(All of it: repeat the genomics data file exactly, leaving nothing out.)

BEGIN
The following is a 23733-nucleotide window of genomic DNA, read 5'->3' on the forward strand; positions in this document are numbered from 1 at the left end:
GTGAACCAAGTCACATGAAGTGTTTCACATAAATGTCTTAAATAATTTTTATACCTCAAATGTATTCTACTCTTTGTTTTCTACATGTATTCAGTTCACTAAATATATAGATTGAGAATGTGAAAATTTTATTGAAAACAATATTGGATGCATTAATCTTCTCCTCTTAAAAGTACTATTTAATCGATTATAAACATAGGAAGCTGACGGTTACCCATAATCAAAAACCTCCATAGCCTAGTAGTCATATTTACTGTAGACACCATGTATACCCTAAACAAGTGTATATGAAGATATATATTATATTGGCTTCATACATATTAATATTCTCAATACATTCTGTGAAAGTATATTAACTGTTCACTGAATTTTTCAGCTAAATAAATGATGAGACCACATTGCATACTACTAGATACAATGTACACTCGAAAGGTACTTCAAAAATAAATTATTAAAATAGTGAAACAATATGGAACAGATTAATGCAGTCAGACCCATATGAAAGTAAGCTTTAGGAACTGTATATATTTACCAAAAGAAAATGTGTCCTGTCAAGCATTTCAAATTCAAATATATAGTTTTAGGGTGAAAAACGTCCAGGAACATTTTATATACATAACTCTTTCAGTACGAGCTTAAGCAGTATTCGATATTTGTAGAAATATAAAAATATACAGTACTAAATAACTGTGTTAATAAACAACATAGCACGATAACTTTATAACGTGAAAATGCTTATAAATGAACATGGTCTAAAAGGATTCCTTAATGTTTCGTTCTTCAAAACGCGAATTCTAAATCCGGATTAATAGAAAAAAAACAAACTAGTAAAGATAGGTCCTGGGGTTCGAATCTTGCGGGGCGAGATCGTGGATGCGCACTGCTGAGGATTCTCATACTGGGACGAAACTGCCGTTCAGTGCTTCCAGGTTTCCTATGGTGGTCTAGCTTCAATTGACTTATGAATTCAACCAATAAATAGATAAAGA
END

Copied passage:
The following is a 23733-nucleotide window of genomic DNA, read 5'->3' on the forward strand; positions in this document are numbered from 1 at the left end:
GTGAACCAAGTCACATGAAGTGTTTCACATAAATGTCTTAAATAATTTTTATACCTCAAATGTATTCTACTCTTTGTTTTCTACATGTATTCAGTTCACTAAATATATAGATTGAGAATGTGAAAATTTTATTGAAAACAATATTGGATGCATTAATCTTCTCCTCTTAAAAGTACTATTTAATCGATTATAAACATAGGAAGCTGACGGTTACCCATAATCAAAAACCTCCATAGCCTAGTAGTCATATTTACTGTAGACACCATGTATACCCTAAACAAGTGTATATGAAGATATATATTATATTGGCTTCATACATATTAATATTCTCAATACATTCTGTGAAAGTATATTAACTGTTCACTGAATTTTTCAGCTAAATAAATGATGAGACCACATTGCATACTACTAGATACAATGTACACTCGAAAGGTACTTCAAAAATAAATTATTAAAATAGTGAAACAATATGGAACAGATTAATGCAGTCAGACCCATATGAAAGTAAGCTTTAGGAACTGTATATATTTACCAAAAGAAAATGTGTCCTGTCAAGCATTTCAAATTCAAATATATAGTTTTAGGGTGAAAAACGTCCAGGAACATTTTATATACATAACTCTTTCAGTACGAGCTTAAGCAGTATTCGATATTTGTAGAAATATAAAAATATACAGTACTAAATAACTGTGTTAATAAACAACATAGCACGATAACTTTATAACGTGAAAATGCTTATAAATGAACATGGTCTAAAAGGATTCCTTAATGTTTCGTTCTTCAAAACGCGAATTCTAAATCCGGATTAATAGAAAAAAAACAAACTAGTAAAGATAGGTCCTGGGGTTCGAATCTTGCGGGGCGAGATCGTGGATGCGCACTGCTGAGGATTCTCATACTGGGACGAAACTGCCGTTCAGTGCTTCCAGGTTTCCTATGGTGGTCTAGCTTCAATTGACTTATGAATTCAACCAATAAATAGATAAAGA